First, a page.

The Greek economic crisis, is, among other things, a crisis of confidence. Investors, worried about the country's finances, pulled out their capital, and in doing so drove up interest rates and drove down the Greek economy to a near depression, provoking the default they so feared. Economists call this reversal of capital flows "a sudden stop." It is a vulnerability shared by all countries that have to borrow in a foreign currency, which effectively describes the Euro from Greece's perspective. Such economies are classified as financially "fragile."
These surprisingly emotional terms from economics -- "crisis of confidence", "fragile" -- describe Greek society today. This sudden stop is the reality Greek artists must work under. And this year's Athens Biennale, titled AGORA, has responded to this bleak situation by taking as its theme the question: "Now What?"
The abandoned Athens Stock Exchange, site of the Biennale
(Kyklos Ensemble photo by Mariana Bisti)
The Biennale, fittingly, is housed in the abandoned Athens stock exchange, a heavily scarred yet still elegant building. I spent a week there in October where I witnessed artists attacking the "Now What?" question through many methods: performance, workshops, and lectures, with audience participation always a key element. Fixed works on display were notable for their ability to fuse the activism felt by many artists with formal, visual solutions. This is exceptionally hard to do because even if the damage done by the crisis is apparent, the economic mechanisms underlying it often involve what economists call "invisible exports" (a type of financial flow) which by definition are hard to represent.Not all the work being produced in Athens is centered on economics, more is focused on the political and social aftershocks. For instance the painting "Smelly," by Biennale co-director Poka-Yio (not at Agora), of "cartoon-like neo-Nazis parading in Athens," captures but also somehow radiates out the Weimar like political violence and fear now in Greece.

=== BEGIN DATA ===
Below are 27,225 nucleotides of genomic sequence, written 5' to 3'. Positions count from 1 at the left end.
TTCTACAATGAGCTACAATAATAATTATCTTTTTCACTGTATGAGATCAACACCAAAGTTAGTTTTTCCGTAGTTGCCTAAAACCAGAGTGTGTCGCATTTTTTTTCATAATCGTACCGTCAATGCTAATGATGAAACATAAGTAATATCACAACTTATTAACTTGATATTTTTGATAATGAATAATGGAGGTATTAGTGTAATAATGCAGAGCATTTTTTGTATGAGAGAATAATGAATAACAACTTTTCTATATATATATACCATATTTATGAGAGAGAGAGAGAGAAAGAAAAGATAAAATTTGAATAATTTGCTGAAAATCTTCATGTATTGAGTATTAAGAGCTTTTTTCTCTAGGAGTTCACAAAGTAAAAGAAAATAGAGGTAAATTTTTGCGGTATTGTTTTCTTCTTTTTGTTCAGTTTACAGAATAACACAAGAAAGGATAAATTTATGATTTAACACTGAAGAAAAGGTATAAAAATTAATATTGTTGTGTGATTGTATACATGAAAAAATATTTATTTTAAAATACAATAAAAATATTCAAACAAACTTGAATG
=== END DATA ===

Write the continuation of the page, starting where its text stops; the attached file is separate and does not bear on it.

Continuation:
Poka-Yio, Smelly, 2013 (Athens, Greece)
Artists in the two art world capitals, New York and London, are operating in a very different economic reality from this charged atmosphere of Athens. Here the art market bubble is in place. The bubble has had distorting effects, on artistic production, on critical focus, even on conversation: the economics of the bubble are so remote from and unmoved by most artists' practices that the constant talk about it reminds me of a dog howling at the moon.
Very few artists or galleries can successfully navigate the bubble. Despite all the money flowing into the art market there is the worry that the time of greatest creative outbursts in these cities lies not in the present but the past.
David Kramer, Christmas Miracle 2013, (Brooklyn, NY)
Athens represents an alternative to this middle-aged predicament. But visiting Athens, even if cheap, can be emotionally costly. Visitors are vulnerable to the legitimate criticism they are voyeuristically indulging in economic disaster porn. (This isn't the whole story: Greece remains an advanced Western country, just one caught in a credit crunch. The hotel and restaurant industries are a generation ahead of America's. And though I expected to find protests everywhere, during my time in Athens I only saw one restless crowd -- it turned out to be people impatient to get into a showing of Frances Ha, the indie film by mumble-core star Greta Gerwig and Noah Baumbach).
The peripheral European countries, including Greece, are not recovering economically. Current fixes are half-baked, politically unfeasible, or actively destructive such as austerity.
The Belgian economist Paul De Grauwe has written of the Eurozone, "a monetary union can only function if there is a collective mechanism of mutual support." This is lacking in the EU. As a result, according to De Grauwe, there is little to "soften the pain for many people created by the booms and busts in capitalist societies."
This creates a heavy burden on art, to fill this gap. But much of the art I saw in Athens not only provided solace, it actually generated the confidence needed in Greece today. And if European economic and political institutions are failing, at the very least there are still functioning art institutions like the Athens Biennale, which alone seem able to provide the "collective mechanisms of mutual support" required in Europe right now.
To watch a video of the Athens Biennale, This is AGORA click here